I happened to pick up Barbara Kingsolver's Animal, Vegetable, Miracle as some light beach reading when I was in Florida last month. It was a good book, I enjoyed it. But I was also frustrated by it.
The book is a non-fiction account of how Kingsolver's family moves from Arizona to an old tobacco farm in rural Virginia and decides to eat only what they can grow themselves, or purchase and barter locally. It's a noble experiment and one that I support. However, I felt like Kingsolver made the whole enterprise seem just a bit too neat and easily done. There's no struggle, just thousands of pounds of joyfully harvested summer tomatoes instantly turned into cans with a quick, amusing anecdote.
She tiptoes around the edges of what it means to give up eating from the grocery store. A casual mention of a lack of bananas here, a mournful plea from a daughter for fresh fruit in a snowstorm here. But none of these ever really touch on what it might really mean to give up the convenience of just buying whatever's on the shelf at the grocery store. The closest we get to really seeing a struggle is when the author and her youngest daughter spar briefly over the necessity of slaughtering the occasional rooster from the flock of chickens in the yard.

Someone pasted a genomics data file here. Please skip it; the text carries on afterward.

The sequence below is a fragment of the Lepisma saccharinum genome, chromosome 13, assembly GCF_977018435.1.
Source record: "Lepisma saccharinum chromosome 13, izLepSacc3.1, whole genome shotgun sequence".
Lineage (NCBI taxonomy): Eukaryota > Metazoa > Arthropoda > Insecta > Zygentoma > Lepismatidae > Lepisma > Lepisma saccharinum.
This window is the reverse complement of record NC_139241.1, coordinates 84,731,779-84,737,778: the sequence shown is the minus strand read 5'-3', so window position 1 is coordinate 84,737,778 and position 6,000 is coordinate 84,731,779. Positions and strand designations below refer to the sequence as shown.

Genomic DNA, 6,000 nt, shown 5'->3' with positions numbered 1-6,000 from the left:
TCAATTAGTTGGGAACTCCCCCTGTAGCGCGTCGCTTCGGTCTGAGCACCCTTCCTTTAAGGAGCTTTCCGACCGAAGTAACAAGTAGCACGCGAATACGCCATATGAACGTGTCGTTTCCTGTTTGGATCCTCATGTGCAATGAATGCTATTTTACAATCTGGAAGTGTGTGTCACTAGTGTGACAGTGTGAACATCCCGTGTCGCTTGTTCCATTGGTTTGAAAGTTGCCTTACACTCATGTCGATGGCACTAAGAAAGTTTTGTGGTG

Don't get me wrong. There's nothing wrong with writing something to inspire people to go outside and get some dirt under their nails. I keep a small herb garden in my yard, which I harvest from frequently. But I'm not a freelance writer who works from home. I don't have a small child I can cozen into helping me spread mulch. (I do have a husband, but he sort of melts when left in the sun too long.) I don't live in a farming area. I'd really like to see a more nuanced portrayal of what its like to live off the grid in the 21st century, rather than essays about the joys of making your own cheese.